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Nearly everyone is facing some sort of hardship during the COVID-19 pandemic. Those on the front lines, such as healthcare workers, may be quarantined from their families to avoid transmitting the virus. Small businesses have closed. Independent contractors have lost anchor clients. Entire industries have shut down.
The government has stepped in with a financial aid package, the Coronavirus Aid, Relief and Economic Security (CARES) Act. The $2 trillion package is designed to help small and large businesses, as well as independent contractors and individual taxpayers.
Take a look at our COVID-19 Financial Relief Guide to see what programs can help you through the upcoming economic speed bumps.
The IRS has strict regulations determining whether a worker is a 1099 independent contractor (freelancer) or an employee. Under normal circumstances, employees have withholding taxes deducted from their paychecks, and are entitled to certain benefits, including unemployment insurance if they are laid off.
Just like individual taxpayers, freelancers may be able to borrow from their IRA without tax penalties and may qualify for student loan deferral. Independent contractors may also qualify for the direct-deposit tax credit individual taxpayers will receive, and the above-the-line deduction for charitable contributions.
Under the CARES Act, independent contractors may now be eligible to collect unemployment insurance if their income has dropped substantially as a result of COVID-19. For instance, an Uber driver who can no longer work may be able to file for unemployment.
Just like employees, gig workers may receive up to $600 weekly from the federal government, plus whatever amount is determined by the unemployment department in the worker’s state.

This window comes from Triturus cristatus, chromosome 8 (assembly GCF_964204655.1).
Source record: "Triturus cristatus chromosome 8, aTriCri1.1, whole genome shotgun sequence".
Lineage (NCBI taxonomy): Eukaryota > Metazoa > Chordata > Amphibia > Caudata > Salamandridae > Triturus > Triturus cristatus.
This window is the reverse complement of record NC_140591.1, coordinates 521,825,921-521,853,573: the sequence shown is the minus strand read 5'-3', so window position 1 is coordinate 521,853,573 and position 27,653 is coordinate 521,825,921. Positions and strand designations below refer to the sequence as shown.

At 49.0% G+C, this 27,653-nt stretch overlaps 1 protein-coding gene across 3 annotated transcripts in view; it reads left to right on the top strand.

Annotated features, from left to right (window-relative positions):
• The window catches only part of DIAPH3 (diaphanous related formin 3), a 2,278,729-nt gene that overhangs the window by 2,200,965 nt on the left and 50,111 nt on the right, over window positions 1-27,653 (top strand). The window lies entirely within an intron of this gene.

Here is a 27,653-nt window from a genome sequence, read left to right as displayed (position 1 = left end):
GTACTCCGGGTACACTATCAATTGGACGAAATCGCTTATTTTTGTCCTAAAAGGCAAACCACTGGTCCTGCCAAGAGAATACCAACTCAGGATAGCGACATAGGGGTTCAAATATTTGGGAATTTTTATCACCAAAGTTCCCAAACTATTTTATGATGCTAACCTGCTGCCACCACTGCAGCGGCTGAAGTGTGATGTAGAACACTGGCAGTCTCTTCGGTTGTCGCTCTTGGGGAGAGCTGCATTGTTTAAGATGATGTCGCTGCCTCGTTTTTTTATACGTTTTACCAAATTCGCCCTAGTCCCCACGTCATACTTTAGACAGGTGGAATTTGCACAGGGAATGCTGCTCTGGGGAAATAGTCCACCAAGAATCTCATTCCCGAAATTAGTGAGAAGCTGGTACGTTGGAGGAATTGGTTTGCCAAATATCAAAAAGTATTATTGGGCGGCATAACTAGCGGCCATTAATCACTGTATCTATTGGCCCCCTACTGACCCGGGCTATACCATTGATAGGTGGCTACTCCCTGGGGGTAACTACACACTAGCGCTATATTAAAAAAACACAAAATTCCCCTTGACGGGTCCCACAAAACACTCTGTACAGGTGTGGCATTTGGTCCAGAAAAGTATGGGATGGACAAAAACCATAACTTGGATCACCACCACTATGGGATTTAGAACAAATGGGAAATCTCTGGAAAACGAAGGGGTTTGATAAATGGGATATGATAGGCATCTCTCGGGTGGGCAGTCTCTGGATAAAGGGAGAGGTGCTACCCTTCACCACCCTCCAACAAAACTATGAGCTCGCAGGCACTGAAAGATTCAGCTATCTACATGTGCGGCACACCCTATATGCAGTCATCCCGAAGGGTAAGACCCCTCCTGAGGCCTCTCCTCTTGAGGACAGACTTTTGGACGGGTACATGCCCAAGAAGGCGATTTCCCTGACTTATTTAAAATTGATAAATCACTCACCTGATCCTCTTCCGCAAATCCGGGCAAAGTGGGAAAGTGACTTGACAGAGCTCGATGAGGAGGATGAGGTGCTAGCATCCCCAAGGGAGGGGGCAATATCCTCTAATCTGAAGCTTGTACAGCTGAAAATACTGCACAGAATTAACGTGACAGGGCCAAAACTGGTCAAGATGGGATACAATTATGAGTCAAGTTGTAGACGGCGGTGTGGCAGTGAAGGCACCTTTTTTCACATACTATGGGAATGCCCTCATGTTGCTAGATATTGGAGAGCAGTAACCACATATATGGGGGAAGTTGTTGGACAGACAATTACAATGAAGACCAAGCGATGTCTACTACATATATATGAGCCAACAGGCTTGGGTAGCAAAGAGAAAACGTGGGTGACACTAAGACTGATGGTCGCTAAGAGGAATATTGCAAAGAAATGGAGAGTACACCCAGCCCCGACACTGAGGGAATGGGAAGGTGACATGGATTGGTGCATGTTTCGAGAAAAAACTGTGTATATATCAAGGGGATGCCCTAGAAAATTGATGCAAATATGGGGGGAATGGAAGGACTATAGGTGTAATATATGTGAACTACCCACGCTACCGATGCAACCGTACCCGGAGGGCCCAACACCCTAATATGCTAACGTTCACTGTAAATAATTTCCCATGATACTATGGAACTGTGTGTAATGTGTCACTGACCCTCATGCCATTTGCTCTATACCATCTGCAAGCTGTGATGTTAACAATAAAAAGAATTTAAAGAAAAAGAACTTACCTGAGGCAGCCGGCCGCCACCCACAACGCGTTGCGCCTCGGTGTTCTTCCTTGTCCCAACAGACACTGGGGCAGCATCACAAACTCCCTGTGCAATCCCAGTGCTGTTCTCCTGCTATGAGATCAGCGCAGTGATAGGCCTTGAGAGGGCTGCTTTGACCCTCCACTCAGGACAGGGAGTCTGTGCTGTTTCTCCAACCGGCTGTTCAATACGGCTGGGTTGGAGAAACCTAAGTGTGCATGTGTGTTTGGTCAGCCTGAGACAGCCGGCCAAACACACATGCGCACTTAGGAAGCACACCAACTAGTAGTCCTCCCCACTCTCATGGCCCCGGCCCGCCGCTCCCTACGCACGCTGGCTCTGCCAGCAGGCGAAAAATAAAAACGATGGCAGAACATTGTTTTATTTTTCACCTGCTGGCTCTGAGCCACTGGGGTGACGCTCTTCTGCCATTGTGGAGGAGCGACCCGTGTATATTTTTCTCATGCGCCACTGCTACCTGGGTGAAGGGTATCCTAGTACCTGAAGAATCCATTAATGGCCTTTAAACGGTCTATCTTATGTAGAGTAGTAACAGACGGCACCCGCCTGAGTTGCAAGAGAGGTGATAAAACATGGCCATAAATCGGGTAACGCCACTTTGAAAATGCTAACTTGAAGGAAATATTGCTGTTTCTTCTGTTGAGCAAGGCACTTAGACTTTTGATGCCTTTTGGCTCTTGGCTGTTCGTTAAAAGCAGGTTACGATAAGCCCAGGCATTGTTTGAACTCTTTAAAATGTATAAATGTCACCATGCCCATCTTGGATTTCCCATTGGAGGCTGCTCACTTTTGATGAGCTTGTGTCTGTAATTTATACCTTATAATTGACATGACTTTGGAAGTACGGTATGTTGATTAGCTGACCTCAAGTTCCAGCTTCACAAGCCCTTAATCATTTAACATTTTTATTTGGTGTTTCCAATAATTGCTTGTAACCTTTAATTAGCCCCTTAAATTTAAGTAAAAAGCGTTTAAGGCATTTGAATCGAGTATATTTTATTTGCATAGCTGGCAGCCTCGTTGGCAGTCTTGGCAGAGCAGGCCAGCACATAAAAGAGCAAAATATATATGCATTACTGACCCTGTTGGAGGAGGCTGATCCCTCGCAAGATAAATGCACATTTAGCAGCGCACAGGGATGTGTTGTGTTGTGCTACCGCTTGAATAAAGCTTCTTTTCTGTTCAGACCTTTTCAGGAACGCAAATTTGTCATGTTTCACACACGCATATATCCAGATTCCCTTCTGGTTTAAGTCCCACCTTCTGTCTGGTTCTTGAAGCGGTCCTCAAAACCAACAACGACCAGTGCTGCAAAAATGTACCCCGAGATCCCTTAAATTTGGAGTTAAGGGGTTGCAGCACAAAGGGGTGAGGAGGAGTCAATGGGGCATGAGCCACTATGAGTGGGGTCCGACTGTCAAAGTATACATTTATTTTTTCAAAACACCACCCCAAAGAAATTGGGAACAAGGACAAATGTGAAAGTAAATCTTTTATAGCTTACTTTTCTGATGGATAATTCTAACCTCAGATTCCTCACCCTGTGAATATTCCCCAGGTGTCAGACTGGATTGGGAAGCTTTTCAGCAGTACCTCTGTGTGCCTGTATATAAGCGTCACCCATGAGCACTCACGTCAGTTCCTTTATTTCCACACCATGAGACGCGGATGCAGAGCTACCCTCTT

The April 15 deadline for estimated quarterly tax payments has been extended to October 15, 2020, making all estimated payments (including those for April and July) due on that date with a single payment.
The “Paycheck Protection Program” that is part of the CARES Act makes SBA loans available to self-employed individuals as well as small businesses. These loans can fund payroll, healthcare benefits, rent, utilities, and other operating costs at interest rates below 4%. Loan terms are up to 10 years.
The IRS announced they are extending the 2020 tax deadline to July 15.
The “Coronavirus Bill” being passed through Congress includes measures to help various sectors of society, including a clause that would help independent contractors and gig economy workers take advantage of unemployment benefits. If the bill passes, it would allow workers to get an additional $600/week.
Wondering what’s inside the Senate’s $2 trillion dollar stimulus package? See it broken down here.
We’ve rounded up the best resources online to help you stay afloat during this difficult time.
If you’re self-employed or a small business owner you could qualify for the Paycheck Protection Program, aimed at helping those whose business’ are affected by the COVID crisis.
Setting up a GoFundMe is a great way to get your community involved and get support through this difficult time. Loyal patrons of your business will be eager to donate, share your message and lift you up while business is slow.
The Small Business Administration has just announced disaster relief lending to help make businesses more resilient during these times. These loans may be used to pay fixed debts, payroll, accounts payable and other bills that can’t be paid because of the disaster’s impact. The interest rate is 3.75% for small businesses without credit available elsewhere; the interest rate for non-profits is 2.75%. SBA offers loans with long-term repayments in order to keep payments affordable, up to a maximum of 30 years. Please visit the following SBA links for more detailed information:
Disclaimer: Solvable is not your CPA. We don’t know your particular situation. The information we’re sharing in this article is just information, not individual advice. Don’t act on anything without working with your CPA or other professional first.